DC Appeals Court Needles Trump On Immunity While Leaving Trial Date an Open Question

WASHINGTON, DC - JANUARY 9: Former U.S. President Donald Trump departs the Waldorf Astoria where he held a press conference following his appearance in court on January, 9 2024 in Washington, DC. The D.C. Appeals Cou... WASHINGTON, DC - JANUARY 9: Former U.S. President Donald Trump departs the Waldorf Astoria where he held a press conference following his appearance in court on January, 9 2024 in Washington, DC. The D.C. Appeals Court held a hearing on the former President's claim that he is immune from prosecution in the 2020 election case. (Photo by Kent Nishimura/Getty Images) MORE LESS
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The D.C. Circuit Court of Appeals on Tuesday kept up in the air the critical question of when Donald Trump’s Jan. 6 trial will resume.

Judges kept wildly divergent options alive, including one proposal that neither Trump nor Special Counsel Jack Smith supports, which would see the court declare that it is unable to address the former President’s claim that he cannot be prosecuted over Jan. 6 until after he is convicted at trial. 

Trump is furiously trying to delay his criminal cases until after the November election. But one option, first raised in a friend-of-the-court brief by the nonprofit group American Oversight, would see the D.C. Circuit assert that it lacks jurisdiction to hear the case until after the trial proceedings conclude. 

In spite of both Trump attorney John Sauer and prosecutor James Pearce saying that they wanted the court to resolve Trump’s claim of absolute immunity now, judges took time at the outset of the hearing to entertain the proposal. At one point, Judge Michelle Childs, a Biden appointee, asked whether the court had jurisdiction to hear the case now. 

But that was only one stab at entertaining one of many pathways which could determine whether the Trump trial takes place in the next few months, or far later in the year. Judge Karen Henderson, a George H. W. Bush appointee, raised a possibility which could add months of delay: Shouldn’t the case be remanded to the district court to resolve which parts of the indictment are “official acts?” which, Trump’s lawyers contend, cannot be prosecuted.

Sauer embraced the idea, saying the district court should filter out what allegations in the indictment refer to official acts, vs which ones refer to private acts. 

The argument, sure to cause massive delay if it succeeds, goes to a central issue in Trump’s argument: What conduct, in Trump’s view, could prosecutors ever charge him with? 

Judges across the board were skeptical of Trump’s claim that he has absolute immunity from prosecution over acts that he took while in office. Judge Henderson, the Bush Sr. appointee, described it as “paradoxical to say that his constitutional duty to take care that the laws be faithfully executed allows him to violate criminal law.”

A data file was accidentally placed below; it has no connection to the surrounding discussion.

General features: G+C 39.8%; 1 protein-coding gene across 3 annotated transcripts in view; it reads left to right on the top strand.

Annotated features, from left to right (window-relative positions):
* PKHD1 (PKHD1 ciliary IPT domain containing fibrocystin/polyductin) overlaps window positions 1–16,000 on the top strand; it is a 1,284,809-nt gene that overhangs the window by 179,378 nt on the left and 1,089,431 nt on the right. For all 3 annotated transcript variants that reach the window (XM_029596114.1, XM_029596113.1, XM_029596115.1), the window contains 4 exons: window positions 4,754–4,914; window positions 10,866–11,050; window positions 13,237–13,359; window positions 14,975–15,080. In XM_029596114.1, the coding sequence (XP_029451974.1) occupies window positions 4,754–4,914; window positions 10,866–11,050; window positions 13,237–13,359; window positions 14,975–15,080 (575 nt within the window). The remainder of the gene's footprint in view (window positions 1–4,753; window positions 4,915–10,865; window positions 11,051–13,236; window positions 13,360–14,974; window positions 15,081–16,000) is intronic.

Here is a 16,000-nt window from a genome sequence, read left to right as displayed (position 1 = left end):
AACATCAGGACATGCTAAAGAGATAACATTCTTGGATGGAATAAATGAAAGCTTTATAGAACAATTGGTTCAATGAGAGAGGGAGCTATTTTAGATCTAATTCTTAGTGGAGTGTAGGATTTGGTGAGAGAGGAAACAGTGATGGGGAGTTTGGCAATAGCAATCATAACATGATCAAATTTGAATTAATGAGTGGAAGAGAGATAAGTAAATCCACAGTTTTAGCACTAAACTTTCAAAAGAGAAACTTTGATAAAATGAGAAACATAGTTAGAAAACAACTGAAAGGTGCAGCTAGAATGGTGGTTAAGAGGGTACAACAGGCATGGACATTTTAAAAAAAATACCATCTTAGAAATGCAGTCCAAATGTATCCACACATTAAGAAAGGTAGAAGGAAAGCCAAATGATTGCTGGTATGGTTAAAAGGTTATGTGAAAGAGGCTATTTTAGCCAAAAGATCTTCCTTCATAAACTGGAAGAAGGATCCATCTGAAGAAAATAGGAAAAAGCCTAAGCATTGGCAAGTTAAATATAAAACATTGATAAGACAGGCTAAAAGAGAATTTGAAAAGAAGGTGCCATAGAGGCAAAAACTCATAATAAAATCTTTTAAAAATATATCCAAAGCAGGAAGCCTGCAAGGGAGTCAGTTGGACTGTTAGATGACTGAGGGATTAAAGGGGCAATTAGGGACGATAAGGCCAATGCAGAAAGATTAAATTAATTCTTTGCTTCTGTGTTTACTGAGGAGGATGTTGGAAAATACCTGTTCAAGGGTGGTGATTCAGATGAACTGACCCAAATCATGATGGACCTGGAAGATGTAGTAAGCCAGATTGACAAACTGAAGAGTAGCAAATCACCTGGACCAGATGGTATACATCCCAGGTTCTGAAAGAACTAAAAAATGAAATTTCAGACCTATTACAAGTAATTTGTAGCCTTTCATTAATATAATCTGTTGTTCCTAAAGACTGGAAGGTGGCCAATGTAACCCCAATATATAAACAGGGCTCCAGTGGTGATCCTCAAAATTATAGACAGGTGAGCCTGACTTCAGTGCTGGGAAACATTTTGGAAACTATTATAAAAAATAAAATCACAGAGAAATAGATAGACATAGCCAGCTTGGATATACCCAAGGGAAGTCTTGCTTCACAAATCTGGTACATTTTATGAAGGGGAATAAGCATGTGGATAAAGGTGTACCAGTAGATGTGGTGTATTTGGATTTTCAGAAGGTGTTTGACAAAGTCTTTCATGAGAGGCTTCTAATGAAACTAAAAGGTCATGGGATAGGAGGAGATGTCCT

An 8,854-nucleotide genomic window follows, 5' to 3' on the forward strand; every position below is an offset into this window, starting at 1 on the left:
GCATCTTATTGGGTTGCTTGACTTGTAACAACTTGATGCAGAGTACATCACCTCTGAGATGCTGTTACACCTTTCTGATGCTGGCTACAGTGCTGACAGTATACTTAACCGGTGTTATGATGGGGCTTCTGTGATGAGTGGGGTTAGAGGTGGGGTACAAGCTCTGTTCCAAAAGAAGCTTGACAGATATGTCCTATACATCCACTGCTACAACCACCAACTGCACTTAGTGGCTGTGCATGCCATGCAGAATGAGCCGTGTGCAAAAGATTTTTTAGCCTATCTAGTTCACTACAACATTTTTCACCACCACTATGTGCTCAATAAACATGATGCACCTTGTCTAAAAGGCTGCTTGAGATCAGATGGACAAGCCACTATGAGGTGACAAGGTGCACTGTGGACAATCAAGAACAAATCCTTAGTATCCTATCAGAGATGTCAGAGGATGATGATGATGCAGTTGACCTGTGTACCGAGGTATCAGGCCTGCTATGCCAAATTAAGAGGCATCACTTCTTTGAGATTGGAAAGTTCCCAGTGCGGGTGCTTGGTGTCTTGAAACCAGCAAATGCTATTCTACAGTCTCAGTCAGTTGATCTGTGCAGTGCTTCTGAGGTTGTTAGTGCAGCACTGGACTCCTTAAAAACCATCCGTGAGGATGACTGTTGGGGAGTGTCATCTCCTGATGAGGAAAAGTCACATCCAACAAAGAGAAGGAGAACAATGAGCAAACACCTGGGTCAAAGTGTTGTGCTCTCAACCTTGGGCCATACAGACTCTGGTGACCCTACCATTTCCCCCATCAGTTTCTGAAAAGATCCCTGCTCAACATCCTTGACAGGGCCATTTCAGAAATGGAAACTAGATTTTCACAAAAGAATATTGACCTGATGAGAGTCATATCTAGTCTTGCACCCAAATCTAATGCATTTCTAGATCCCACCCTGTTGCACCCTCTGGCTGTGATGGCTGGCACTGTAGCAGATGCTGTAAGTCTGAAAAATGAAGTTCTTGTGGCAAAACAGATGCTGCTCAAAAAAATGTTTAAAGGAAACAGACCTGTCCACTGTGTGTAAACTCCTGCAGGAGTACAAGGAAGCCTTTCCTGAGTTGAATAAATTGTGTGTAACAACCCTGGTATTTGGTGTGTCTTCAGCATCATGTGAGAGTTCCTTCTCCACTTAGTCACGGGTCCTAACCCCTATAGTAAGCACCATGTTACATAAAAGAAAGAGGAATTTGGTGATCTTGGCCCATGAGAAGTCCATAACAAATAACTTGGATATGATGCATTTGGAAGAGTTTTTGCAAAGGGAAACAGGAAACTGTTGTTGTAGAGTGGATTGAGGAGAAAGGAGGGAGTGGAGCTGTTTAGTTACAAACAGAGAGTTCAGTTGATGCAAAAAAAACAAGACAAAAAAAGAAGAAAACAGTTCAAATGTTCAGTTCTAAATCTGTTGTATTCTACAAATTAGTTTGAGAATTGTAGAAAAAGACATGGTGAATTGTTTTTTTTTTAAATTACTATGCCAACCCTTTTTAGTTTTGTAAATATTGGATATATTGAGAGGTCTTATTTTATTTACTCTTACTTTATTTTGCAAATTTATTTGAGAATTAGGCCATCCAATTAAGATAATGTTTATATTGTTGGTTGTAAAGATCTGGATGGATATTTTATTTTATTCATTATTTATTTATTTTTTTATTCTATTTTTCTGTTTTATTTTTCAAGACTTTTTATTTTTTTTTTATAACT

Trump was in the courtroom throughout, reportedly watching closely as Sauer tried to persuade the judges that he was only arguing that the acts alleged in the indictment were covered by official immunity, and not that Trump was above the rule of law. 

Judge Florence Pan, a Biden appointee, homed in on Trump’s claim that the Senate’s failure to convict him at his February 2021 impeachment trial precluded any prosecution over Jan. 6. 

If Trump agrees that former presidents can be prosecuted if they are convicted in an impeachment trial, she asked, doesn’t that reduce the argument to a simple question of how to interpret the Constitution’s impeachment judgment clause? 

Sauer refused to fully entertain Pan’s line of argument, saying that he saw it as a “narrow exception” to the otherwise absolute immunity for presidents. 

“Given that you’re conceding that presidents can be prosecuted under certain circumstances, doesn’t that narrow the issues before us to can a president be prosecuted without first being impeached and convicted?” Pan reiterated. 

Pan pounced with attention-catching hypotheticals to express the near-limitless boundaries of Sauer’s argument. 

She started (relatively) small. 

“Could a president sell pardons or sell military secrets?” she asked. “Such a president would not be subject to criminal prosecution?” 

She then built to her crescendo. 

“Could a president order SEAL team six to assassinate a political rival?” she asked. 

Sauer maintained that the president would have to be impeached and convicted by Congress.  

“If he weren’t, there would be no criminal prosecution?” Pan asked incredulously. “No criminal liability for that?”

The government found Pan’s hypotheticals so useful to its case that Pearce brought it up on his own later in the arguments. 

“What kind of world are we living in if, as I understood my friend on other side to say here, a president orders his SEAL team to assassinate a political rival and resigns, for example, before an impeachment — not a criminal act,” he said. “The president sells a pardon, resigns, or is not impeached — not a crime. I think that is an extraordinarily frightening future.”  

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